Artificial Intelligence Wants Us To Write Better

by James Wallace Harris, Monday, November 7, 2016

For weeks now, my computer has been nagging me to write clearer. I checked Google, and Microsoft has upgraded Office 2016 with two new tools for Word and Outlook: Editor and Researcher. In the past, I’ve thought of adding Grammarly to Office, but using the full version is rather pricey. I wonder if the new Editor feature in Word is meant to compete with it, or similar add-on grammar checking programs? It must be a bummer for little companies that create a business by patching cracks in big programs when those cracks are filled.


Anyway, the update feels like Microsoft fed my computer a copy of On Writing Well by William Zinsser, the classic guide to clear writing. Word now bitches at me to simplify my sentences. Little red underlines and popups tell me the same thing my teachers used to write in red ink on my papers. This advice feels like a Deep Learning program studied all the works of Ernest Hemingway and now wants us to write like Papa. It’s hard on passive voice, wordy phrases, and unnecessary words. Words like “really” and “just” are superfluous. And they are, but I often use them to make my writing voice sound like my speaking voice. The AI in Word obviously thinks I sound dumb. Surely, it knows best.

When did AI minds decide clear writing in humans was needed? Did NSA computers ask Microsoft computer to help clean up our language? Spy programs would have an easier time tracking our opinions if we wrote precisely.

Do you take style and grammatical suggestions from your computer? We could tell it to shut the #@&% up. Don’t our grammatical quirks give us unique voices? Won’t Word convince all humans to sound alike? I wonder how many people around the world learn English just so they can go more places on the web? Will grammar checkers convince us all to write the same way? Maybe it’s not Microsoft, but the AI overlords. They want us to be more logical. We’re being evolved.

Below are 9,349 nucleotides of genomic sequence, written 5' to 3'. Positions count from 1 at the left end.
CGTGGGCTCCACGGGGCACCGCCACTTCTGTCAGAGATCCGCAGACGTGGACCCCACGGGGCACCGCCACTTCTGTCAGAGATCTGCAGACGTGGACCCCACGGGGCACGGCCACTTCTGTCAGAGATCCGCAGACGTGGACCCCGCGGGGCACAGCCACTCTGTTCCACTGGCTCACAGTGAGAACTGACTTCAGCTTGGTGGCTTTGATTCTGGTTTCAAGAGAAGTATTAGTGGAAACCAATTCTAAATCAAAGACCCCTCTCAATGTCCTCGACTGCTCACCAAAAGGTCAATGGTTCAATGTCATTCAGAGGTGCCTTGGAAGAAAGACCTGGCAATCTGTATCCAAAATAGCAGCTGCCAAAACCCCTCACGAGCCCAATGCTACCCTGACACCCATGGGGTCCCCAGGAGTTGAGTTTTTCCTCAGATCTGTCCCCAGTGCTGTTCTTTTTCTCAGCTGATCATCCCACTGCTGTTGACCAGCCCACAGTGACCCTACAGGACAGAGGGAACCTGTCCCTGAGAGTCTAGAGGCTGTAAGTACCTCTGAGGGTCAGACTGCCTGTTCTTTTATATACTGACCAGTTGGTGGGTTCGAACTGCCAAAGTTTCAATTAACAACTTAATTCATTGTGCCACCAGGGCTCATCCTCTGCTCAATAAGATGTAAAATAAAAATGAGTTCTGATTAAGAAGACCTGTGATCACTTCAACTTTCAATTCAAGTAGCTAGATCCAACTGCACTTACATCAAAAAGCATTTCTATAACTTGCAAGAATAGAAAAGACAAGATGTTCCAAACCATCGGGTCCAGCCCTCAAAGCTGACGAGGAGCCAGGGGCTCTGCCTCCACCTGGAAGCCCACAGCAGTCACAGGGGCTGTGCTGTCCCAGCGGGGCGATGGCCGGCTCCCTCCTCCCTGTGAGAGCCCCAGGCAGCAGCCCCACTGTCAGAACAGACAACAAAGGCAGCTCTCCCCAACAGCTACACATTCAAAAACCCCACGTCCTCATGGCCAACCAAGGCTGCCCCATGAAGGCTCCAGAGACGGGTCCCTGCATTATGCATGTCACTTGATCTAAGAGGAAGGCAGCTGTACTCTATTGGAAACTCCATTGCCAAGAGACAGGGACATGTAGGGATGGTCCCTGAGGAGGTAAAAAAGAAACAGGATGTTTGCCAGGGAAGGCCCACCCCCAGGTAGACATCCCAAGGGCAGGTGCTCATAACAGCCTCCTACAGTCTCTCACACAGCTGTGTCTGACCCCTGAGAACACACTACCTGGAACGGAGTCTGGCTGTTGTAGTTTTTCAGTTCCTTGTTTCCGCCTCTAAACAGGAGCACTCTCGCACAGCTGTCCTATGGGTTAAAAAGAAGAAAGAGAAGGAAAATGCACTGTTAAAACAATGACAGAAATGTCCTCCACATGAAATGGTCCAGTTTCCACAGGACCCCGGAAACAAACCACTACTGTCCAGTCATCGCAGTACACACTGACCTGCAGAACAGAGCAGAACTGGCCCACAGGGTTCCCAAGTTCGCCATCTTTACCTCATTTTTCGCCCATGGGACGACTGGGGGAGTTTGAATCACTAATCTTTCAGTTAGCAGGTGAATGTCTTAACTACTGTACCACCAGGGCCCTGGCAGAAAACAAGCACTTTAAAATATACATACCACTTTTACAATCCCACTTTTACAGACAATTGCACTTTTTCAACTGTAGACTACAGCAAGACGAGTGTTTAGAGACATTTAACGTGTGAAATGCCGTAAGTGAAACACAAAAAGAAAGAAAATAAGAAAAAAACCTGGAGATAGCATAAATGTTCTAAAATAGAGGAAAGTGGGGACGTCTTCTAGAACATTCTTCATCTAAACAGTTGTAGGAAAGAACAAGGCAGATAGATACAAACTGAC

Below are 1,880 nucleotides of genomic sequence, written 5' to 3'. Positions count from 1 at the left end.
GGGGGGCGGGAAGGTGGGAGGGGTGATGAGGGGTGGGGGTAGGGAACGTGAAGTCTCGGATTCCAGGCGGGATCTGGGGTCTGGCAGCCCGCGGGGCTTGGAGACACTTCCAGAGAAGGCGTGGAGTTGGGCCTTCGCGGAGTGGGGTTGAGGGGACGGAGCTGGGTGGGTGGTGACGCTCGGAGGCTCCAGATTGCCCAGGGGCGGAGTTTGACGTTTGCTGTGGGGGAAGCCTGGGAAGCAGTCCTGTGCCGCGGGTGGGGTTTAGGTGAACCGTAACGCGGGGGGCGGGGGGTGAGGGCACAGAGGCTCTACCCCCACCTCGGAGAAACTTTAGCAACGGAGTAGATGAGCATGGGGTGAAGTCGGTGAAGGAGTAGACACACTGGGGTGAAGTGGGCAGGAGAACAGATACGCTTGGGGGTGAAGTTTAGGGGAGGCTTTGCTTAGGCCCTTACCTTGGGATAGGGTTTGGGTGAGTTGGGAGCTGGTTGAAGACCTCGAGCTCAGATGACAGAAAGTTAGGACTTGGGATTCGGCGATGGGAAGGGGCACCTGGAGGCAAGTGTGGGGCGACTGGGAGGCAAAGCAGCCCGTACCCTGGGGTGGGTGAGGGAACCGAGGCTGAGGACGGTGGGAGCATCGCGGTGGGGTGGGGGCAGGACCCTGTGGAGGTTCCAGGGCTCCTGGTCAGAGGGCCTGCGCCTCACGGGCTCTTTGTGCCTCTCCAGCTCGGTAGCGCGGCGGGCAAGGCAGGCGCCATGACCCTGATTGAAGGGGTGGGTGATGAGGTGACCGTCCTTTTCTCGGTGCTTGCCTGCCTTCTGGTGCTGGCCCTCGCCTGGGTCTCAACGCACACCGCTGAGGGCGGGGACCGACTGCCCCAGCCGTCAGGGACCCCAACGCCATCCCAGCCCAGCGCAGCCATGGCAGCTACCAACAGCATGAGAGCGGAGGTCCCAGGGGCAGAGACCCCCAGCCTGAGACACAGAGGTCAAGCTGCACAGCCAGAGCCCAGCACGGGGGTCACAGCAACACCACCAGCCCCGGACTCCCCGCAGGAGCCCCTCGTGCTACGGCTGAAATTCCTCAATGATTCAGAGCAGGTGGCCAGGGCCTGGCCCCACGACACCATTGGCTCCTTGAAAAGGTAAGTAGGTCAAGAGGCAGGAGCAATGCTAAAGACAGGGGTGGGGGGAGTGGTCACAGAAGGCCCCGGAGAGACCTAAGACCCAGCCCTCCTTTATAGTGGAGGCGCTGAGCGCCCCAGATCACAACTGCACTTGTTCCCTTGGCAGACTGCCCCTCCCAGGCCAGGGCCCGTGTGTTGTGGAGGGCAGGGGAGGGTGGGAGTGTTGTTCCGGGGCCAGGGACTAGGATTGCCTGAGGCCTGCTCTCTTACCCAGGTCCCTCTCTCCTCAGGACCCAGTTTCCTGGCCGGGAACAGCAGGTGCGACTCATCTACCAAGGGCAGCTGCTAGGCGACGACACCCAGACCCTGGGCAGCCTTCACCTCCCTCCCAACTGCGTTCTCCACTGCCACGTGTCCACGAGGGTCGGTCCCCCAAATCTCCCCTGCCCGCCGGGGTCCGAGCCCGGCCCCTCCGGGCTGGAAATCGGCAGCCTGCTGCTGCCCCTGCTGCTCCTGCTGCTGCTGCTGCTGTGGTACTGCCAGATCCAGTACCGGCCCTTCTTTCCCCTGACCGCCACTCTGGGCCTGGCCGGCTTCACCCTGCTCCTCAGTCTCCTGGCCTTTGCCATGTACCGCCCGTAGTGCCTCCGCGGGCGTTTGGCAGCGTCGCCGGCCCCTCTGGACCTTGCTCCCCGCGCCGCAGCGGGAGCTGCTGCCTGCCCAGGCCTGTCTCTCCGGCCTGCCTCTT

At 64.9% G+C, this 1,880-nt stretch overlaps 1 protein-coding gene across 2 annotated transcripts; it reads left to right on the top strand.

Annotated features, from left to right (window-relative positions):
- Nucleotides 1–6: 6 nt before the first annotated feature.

8 thoughts on “Artificial Intelligence Wants Us To Write Better”

  1. Omg, Jim. You have touched on a subject near and dear to my heart – Daddy was an English teacher and I love the subject. I can even still diagram a sentence.

    No – I do NOT rely on my computer to tell me anything about my writing except how to spell a word and even then they sometimes get it wrong. I suppose this often shows in my blog. lol

    I read the book “Eats, Shoots and Leaves” (Lynn Truss) some time ago and it’s great, funny, perceptive and spot on (for the UK, anyway). It’s mostly about commas but covers other punctuation as well. It’s dedicated “to the memory of the striking Bolshevik printers of St. Petersburg who, in 1905, demanded to be paid the same rate for punctuation marks as for letters, and thereby directly precipitated the first Russian Revolution” LOL!

    To me, clarity trumps all. If someone’s writing is full of dangling participles, unclear antecedents an excess of clauses and ambiguous pronouns (to say nothing of punctuation errors), then it’s harder for a reader to make sense of it. Papa Hemingway was a bit too concise and I personally like Faulkner better. However, Faulkner knows how to keep the sense of the sentence flowing and remain lovely throughout all those clauses. He was pretty careful about everything.